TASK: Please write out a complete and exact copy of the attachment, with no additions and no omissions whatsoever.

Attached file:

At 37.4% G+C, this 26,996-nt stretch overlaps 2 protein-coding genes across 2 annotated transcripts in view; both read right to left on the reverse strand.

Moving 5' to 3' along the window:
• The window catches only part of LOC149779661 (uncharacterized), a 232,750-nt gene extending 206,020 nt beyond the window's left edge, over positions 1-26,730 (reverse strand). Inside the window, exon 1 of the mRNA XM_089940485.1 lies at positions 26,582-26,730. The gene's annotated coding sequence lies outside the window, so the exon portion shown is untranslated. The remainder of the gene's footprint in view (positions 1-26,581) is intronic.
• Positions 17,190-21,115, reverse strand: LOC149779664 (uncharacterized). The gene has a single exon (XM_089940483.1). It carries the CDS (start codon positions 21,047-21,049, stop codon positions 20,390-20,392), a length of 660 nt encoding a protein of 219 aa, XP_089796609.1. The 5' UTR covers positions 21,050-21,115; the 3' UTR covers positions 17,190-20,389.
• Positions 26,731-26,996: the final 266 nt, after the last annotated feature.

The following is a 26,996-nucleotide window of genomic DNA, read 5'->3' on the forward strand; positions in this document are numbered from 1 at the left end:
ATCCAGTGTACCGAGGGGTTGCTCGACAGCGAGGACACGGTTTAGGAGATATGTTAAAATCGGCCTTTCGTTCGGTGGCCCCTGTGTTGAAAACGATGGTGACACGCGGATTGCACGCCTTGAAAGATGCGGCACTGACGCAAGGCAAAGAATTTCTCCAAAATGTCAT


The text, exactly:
At 37.4% G+C, this 26,996-nt stretch overlaps 2 protein-coding genes across 2 annotated transcripts in view; both read right to left on the reverse strand.

Moving 5' to 3' along the window:
• The window catches only part of LOC149779661 (uncharacterized), a 232,750-nt gene extending 206,020 nt beyond the window's left edge, over positions 1-26,730 (reverse strand). Inside the window, exon 1 of the mRNA XM_089940485.1 lies at positions 26,582-26,730. The gene's annotated coding sequence lies outside the window, so the exon portion shown is untranslated. The remainder of the gene's footprint in view (positions 1-26,581) is intronic.
• Positions 17,190-21,115, reverse strand: LOC149779664 (uncharacterized). The gene has a single exon (XM_089940483.1). It carries the CDS (start codon positions 21,047-21,049, stop codon positions 20,390-20,392), a length of 660 nt encoding a protein of 219 aa, XP_089796609.1. The 5' UTR covers positions 21,050-21,115; the 3' UTR covers positions 17,190-20,389.
• Positions 26,731-26,996: the final 266 nt, after the last annotated feature.

The following is a 26,996-nucleotide window of genomic DNA, read 5'->3' on the forward strand; positions in this document are numbered from 1 at the left end:
ATCCAGTGTACCGAGGGGTTGCTCGACAGCGAGGACACGGTTTAGGAGATATGTTAAAATCGGCCTTTCGTTCGGTGGCCCCTGTGTTGAAAACGATGGTGACACGCGGATTGCACGCCTTGAAAGATGCGGCACTGACGCAAGGCAAAGAATTTCTCCAAAATGTCAT